Rumors indicate a four or five year deal for as much as $50-$60 million might be there for the taking should Rowand have multiple teams fighting for his services. This is likely a price the Phillies will be unwilling to pay, given their somewhat limited resources and positional needs elsewhere.

In fact, a player the Phillies openly covet, third baseman Mike Lowell of the Boston Red Sox, might well determine how aggressively the Phillies pursue a re-signed Rowand. Clearly, the Phightins' cannot afford both of them at over $10 million per year and should the team feel that Lowell might come home to play for his childhood favorite team, the Phillies, they may decide to offer Rowand arbitration and accept the draft picks when he signs elsewhere.

Speaking of draft picks, should the Phils lose the services of Aaron Rowand, they have to be hoping that he goes to a successful club like the Padres or Yankees and not a losing team like the Chicago White Sox. The amateur draft selection order has tentatively been announced and the Phils will only garner two first round draft picks if Rowand goes to a team in the bottom 15 places of the draft.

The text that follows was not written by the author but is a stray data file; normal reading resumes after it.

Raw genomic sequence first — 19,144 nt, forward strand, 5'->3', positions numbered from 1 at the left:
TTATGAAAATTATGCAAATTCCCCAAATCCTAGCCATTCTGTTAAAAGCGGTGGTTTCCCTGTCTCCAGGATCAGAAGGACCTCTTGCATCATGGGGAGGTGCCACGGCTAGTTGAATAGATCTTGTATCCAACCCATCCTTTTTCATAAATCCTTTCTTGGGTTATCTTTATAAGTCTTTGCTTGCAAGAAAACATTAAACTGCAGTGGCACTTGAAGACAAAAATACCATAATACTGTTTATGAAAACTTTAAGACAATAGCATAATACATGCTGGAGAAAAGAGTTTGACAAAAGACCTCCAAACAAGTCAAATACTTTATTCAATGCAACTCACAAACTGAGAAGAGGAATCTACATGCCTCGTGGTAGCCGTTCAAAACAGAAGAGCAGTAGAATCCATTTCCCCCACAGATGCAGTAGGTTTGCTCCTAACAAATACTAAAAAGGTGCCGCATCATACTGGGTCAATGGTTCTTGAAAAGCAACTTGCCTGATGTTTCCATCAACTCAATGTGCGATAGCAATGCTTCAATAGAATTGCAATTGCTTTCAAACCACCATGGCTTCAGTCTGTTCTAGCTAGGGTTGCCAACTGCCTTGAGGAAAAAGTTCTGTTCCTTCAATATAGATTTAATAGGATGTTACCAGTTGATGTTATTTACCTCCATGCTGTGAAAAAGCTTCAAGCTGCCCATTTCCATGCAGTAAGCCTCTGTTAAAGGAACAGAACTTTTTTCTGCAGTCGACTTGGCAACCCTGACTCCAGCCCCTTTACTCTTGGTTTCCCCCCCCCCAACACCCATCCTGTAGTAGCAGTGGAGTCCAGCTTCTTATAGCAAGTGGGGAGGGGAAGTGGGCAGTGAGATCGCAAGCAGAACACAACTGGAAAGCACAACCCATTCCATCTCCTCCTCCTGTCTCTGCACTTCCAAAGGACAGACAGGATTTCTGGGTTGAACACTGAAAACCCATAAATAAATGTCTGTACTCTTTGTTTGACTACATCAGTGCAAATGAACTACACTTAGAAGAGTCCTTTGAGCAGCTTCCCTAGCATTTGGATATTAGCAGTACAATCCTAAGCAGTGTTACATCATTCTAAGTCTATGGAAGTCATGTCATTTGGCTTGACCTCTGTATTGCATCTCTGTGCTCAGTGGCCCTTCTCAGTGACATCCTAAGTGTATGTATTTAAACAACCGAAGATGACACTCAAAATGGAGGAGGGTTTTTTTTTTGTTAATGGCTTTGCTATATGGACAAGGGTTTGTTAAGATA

A quick glance of the list reveals that the team would receive two top picks should he sign with Atlanta, the Mets, the Yankees or with the Padres, but would only receive a supplemental first round pick should he return to Chicago with the White Sox. This is a potentially important consideration for the Phillies as they ponder their likely offer to Rowand in the coming weeks.

While two top draft picks might yield a future bonanza for the club, the likelihood that a late first round supplemental pick, somewhere between 35 and 40 in the slotting, could replace the mercurial Rowand is certainly problematical. Expect the Phils to think long and hard about this one before deciding that the chances of signing Lowell are worth the risk of losing Rowand.

Second baseman Tadahito Iguchi informed the Phils this week that he won't return after they approached him about the possibility of playing third base next year. He quickly turned down that offer, and hopes to hook up with a club that will allow him to play his natural second base position. This loss means the Phils will need for find at least one and possibly two infield backup players this winter, given the loss of both Iguchi and Abraham Nunez.